This is the ninth instalment of a ten part series similar to what I did with “The Biggest Myths in Economics”. Many of these will be familiar to regular readers, but I hope to consolidate them when I am done to make for easier reading. I hope you enjoy and please don’t forget to use the forum for feedback, questions, angry ranting or adding myths that you think are important.
The idea of risk is a rather confusing and nebulous concept in modern finance. The traditional textbook definition of “risk” is standard deviation or volatility. This is convenient for academic purposes because it allows us to quantify risk in a portfolio. But this is a flawed concept for several reasons:
- Volatility isn’t always a bad thing. In fact, volatility with a positive skew is a good thing. No one complains about a portfolio allocation that rises 20% per year and falls 5% every once in a while, but this is a volatile portfolio relative to many.
- Portfolio theory does not properly account for the fact that stocks are far riskier than bonds often resulting in portfolios that are not only stock heavy, but even more stock heavy than the nominal allocations imply.¹
- Negative skew can be a good thing in a portfolio. For instance, many forms of insurance have a natural negative skew and detract from returns, however, it would be bizarre to argue that this is always a bad idea even if you don’t have to use the insurance.
- Investors don’t live in a textbook world and don’t necessarily judge their portfolios by the academic concepts that drive the way many portfolio managers assess their portfolio performance. This can create a conflict of interest between the investor’s perception of risk management and the asset manager’s perception of risk management.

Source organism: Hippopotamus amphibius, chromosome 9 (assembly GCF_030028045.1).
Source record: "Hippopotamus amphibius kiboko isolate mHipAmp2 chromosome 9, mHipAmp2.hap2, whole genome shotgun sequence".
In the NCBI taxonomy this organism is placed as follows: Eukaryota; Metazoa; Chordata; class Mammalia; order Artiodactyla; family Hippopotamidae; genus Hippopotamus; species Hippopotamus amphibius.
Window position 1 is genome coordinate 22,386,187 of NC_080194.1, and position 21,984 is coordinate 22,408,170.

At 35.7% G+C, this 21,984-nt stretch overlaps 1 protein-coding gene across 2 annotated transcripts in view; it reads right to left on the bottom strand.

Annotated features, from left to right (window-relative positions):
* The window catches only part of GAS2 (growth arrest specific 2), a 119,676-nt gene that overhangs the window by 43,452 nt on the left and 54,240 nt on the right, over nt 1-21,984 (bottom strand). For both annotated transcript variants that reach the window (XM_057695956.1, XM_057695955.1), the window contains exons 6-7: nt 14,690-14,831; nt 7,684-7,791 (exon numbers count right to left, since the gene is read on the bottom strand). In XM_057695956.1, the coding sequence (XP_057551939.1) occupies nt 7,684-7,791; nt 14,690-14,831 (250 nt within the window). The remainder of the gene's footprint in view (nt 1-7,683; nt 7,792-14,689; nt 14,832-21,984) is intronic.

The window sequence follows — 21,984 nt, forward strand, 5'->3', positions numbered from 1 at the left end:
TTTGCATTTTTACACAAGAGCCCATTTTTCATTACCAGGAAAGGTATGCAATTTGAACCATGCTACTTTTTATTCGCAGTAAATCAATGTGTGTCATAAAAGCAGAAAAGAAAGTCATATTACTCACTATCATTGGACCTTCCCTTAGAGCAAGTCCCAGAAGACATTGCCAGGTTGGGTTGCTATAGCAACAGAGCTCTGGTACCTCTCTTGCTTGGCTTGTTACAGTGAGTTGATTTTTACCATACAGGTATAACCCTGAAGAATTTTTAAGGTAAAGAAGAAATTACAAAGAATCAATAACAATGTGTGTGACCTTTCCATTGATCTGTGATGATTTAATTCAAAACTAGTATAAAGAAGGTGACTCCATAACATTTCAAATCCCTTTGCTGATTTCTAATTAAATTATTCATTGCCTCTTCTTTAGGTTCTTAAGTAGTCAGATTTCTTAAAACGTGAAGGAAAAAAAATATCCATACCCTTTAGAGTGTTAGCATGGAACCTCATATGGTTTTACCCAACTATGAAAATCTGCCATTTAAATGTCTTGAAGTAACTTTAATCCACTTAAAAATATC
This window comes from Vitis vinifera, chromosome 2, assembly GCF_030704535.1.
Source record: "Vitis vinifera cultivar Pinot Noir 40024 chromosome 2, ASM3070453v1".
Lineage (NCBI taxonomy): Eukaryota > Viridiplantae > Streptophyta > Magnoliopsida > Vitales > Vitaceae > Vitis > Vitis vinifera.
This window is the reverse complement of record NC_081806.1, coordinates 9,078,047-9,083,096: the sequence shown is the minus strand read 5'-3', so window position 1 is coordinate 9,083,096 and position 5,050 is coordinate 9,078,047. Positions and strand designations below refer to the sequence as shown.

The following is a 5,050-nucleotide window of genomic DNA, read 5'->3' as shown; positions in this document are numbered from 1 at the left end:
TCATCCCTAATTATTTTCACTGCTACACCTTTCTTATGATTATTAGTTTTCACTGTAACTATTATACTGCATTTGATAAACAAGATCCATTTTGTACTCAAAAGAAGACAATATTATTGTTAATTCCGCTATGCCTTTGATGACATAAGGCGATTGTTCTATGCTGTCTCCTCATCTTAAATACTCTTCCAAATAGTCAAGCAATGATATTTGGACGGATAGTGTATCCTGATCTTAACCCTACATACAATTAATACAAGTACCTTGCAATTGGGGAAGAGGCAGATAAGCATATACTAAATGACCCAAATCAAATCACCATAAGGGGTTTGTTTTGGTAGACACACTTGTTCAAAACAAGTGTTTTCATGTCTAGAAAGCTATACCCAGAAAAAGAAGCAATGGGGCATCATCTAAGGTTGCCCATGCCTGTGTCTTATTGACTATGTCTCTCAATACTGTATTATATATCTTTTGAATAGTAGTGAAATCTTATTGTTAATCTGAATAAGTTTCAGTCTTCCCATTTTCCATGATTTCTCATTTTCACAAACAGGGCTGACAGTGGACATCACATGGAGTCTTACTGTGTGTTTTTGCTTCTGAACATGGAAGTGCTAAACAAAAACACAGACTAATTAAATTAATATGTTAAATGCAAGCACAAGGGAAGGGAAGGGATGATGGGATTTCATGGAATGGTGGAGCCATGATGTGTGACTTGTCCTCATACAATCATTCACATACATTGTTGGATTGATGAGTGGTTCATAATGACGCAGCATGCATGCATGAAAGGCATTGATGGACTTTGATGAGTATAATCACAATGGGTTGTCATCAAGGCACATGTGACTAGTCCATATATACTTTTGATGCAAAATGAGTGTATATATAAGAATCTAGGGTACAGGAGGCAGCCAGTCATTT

For most investors the “risk” of owning financial assets is not having enough financial assets when you need them. This arises primarily from two factors:
- Purchasing power risk.
- Permanent loss risk.
Permanent loss risk occurs when your savings is declining in value and you’re forced to take a loss for some reason (emergency, behavioral, short-termism, etc). Purchasing power risk is the potential that your savings does not keep pace with the rate of inflation.
In order to visualize how one might protect against these risks in a portfolio it’s helpful to view this concept on a scale showing how our savings can be allocated across different assets:
The investor who wanted to be protected against permanent loss risk would be 100% cash, however, they would risk falling behind in purchasing power by the rate of inflation each year.² Likewise, the investor who wanted to be protected against purchasing power risk would be 100% stocks since corporations earn cash flows by selling goods and services at a mark-up over the cost of production. Bonds, on the other hand, don’t necessarily provide perfect permanent loss protection nor perfect purchasing power protection, but provide an investor with a more blended mix of the two.
A balanced portfolio of stocks, cash and bonds will tend to protect against these risks somewhat evenly. Viewing the world thru the lens of this Savings Portfolio Scale will provide asset allocators with a much more realistic and balanced perspective of how market risk applies to their actual savings. Of course, “risk” has a different meaning for everyone and so we should be careful boiling complex concepts down into single figures that make for neat models of the world. In reality, our financial lives are a lot more complex than that.
¹ – For instance, a 60/40 stock/bond portfolio does not derive 60% of its volatility from the stock piece of the portfolio. Because the stock piece is so much more volatile than the bond component the portfolio will derive more like 80-90% of its downside volatility from the 60% stock piece.
2 – “Cash” refers to Treasury Bills and other short-term risk-free instruments.
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